Pacheco State Park - 4/5/03

by Bob Czerwinski

Saturday night was listed on my observing calendar as a Pacheco State Park star-party outing, so my only reason for venturing out this particular evening was to support this public venture. The late afternoon conditions didn't look promising for observing: about 75-percent cloud cover over the South Bay when I departed San Jose, and about 90-percent cloud cover over the Pacheco Pass area when I arrived.

ObserverBob Czerwinski
DateApril 5-6, 2003
Observing Time6:30pm to 1:00am PST
LocationPacheco State Park, Approx. 3704'N 12113'W, El. ~1400-feet
MoonWaxing crescent, ~4-days-old, 10:30pm set time
Equipment14.5" f/4.3 Newt/Dob e/w Telrad and Paracorr
Eyepieces17mm-107x (default) & 12mm-152x TV T4 Nagler; 31mm-59x TV T5 Nagler; 9mm-202x TV Nagler (all magnifications include Paracorr)
FiltersNone in use
Sky ConditionsZenith LM 5.9-6.0; transparency 6/10; seeing 7/10
Temp/R.H.7:00pm: 45F/69%; 9:00pm: 43F/72%; 11:00pm: 39F/88%; Midnight: 39F/89%; 1:00am: 39F/90%
CommentsHeavy cloud cover dissipating at sunset. Occasional light breeze during the evening.
TransparencyRelatively poor, with jet contrails visible "horizon to horizon" all through the observing session.
SeeingAverage, with occasional periods of "very good." Light moisture on my charts noticed after 10:00pm. Although the temperature dropped to 39F, humidity and the occasional breeze made it feel more like freezing. Clear Sky Clock prediction fairly accurate.

In brief:

I didn't count instruments, but I'd guesstimate that about ten of us ended up setting up 'scopes for the public session. As predicted by the forecasters, the clouds started to dissipate just about sunset, but moisture high overhead was still evident by long jet-contrails.

The public turnout was very light, at least in my little corner of the star party. I believe I provided views of the Moon, Jupiter and Saturn, a few of the brighter Messier objects, and a few double-stars to less than a dozen visitors. I think most of us with 'scopes spent our "public time" just trading views with one another.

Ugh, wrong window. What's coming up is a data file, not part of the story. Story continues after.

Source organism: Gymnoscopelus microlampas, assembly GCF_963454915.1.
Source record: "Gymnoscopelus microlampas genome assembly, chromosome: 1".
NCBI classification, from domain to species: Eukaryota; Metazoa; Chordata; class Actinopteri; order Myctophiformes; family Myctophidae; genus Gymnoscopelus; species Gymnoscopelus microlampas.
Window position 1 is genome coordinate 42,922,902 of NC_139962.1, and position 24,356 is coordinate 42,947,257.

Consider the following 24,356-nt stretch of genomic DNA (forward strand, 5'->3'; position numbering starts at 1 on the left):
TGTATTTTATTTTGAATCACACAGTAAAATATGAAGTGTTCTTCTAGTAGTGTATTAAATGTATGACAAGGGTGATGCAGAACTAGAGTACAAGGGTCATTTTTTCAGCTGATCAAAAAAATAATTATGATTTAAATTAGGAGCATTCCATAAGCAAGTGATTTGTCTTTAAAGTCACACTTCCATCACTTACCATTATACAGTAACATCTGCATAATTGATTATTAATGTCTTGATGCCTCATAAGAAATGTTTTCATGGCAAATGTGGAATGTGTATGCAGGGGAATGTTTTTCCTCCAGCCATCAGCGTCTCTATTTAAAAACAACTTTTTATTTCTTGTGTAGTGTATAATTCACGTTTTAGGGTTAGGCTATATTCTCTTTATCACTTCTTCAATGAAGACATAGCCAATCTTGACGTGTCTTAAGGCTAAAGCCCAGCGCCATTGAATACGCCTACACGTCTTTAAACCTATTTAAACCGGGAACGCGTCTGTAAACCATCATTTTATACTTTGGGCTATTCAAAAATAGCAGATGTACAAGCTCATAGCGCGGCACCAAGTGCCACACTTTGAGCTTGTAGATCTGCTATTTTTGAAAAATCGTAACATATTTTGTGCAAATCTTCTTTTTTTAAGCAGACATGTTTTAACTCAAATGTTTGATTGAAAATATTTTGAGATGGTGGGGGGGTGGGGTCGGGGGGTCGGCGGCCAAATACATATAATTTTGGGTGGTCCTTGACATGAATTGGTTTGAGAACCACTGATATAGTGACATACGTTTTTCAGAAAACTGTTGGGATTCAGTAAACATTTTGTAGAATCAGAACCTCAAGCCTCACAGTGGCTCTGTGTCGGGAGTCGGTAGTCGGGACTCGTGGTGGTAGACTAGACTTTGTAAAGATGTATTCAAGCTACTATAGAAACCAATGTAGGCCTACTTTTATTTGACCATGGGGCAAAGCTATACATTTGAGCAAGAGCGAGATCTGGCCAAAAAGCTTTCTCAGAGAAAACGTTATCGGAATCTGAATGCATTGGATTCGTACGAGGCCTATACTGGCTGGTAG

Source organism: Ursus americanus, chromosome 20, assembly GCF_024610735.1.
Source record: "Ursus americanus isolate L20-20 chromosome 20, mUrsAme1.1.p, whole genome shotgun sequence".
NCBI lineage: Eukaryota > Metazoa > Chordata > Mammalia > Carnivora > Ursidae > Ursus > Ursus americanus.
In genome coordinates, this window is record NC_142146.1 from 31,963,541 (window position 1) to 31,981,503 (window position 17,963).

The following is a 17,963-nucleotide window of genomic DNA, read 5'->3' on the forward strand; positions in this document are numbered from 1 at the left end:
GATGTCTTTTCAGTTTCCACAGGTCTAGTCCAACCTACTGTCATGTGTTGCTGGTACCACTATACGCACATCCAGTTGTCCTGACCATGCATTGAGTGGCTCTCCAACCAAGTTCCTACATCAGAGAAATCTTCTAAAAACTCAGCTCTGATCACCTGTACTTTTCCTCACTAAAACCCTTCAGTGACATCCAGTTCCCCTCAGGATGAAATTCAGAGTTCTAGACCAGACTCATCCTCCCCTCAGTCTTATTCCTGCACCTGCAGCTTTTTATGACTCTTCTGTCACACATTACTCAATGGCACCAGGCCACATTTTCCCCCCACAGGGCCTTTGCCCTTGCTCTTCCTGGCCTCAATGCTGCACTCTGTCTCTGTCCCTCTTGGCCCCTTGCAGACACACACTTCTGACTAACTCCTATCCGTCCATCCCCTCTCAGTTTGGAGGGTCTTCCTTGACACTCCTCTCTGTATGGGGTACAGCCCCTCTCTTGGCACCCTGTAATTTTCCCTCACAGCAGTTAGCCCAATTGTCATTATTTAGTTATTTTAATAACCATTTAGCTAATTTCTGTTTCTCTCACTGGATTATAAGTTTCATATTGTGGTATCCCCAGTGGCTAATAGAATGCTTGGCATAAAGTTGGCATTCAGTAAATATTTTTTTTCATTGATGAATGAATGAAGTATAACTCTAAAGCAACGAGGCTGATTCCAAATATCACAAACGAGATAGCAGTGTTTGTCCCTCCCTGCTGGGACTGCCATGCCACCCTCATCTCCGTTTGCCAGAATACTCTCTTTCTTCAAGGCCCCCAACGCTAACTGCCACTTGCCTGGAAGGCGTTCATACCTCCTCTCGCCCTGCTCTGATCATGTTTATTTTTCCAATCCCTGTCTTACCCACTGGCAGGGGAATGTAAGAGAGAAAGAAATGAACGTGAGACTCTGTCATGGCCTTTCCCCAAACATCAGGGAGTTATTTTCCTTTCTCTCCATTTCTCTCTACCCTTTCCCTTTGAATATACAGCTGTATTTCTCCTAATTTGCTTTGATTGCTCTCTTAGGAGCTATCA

Castor was a very easy split in the early evening hours, and the E & F stars of Orion's Trapezium were easily visible as well.

An early thrill was a nekked-eye view of Mercury, sitting about 5-degrees above the western horizon. 77% phase, about magnitude -1 ... and really swimming in a rainbow of colors when viewed through my 'scope.

Jupiter provided us with a nice Europa/Europa shadow transit, as well as with some interesting activity in the Equatorial Belts.

Following the public session, I spent about an hour's time playing around in Leo's Abell 1367, but the transparency didn't permit me to log any new cluster members. For the moment, I'm stuck at 52.

I spent the remaining part of the evening chasing galaxies in UMa that I'd only "suspected" in my 12.5". Despite the poor transparency, I had no real trouble identifying and confirming about a dozen galaxies.

A bit after midnight, Jerry Elmer spotted Omega Centauri, NGC 5139, just skirting the southern horizon, so a few of us briefly turned our 'scopes that direction. Although too low in the muck for any resolution, the glow of this magnificent globular cluster certainly filled up the eyepiece.

Although transparency conditions were far from ideal, the surprising dispersal of the afternoon's cloud cover left us with a clear sky for the public activity; the seeing was fine for most activities. I think the heavy cloud cover earlier in the day kept people away from Pacheco.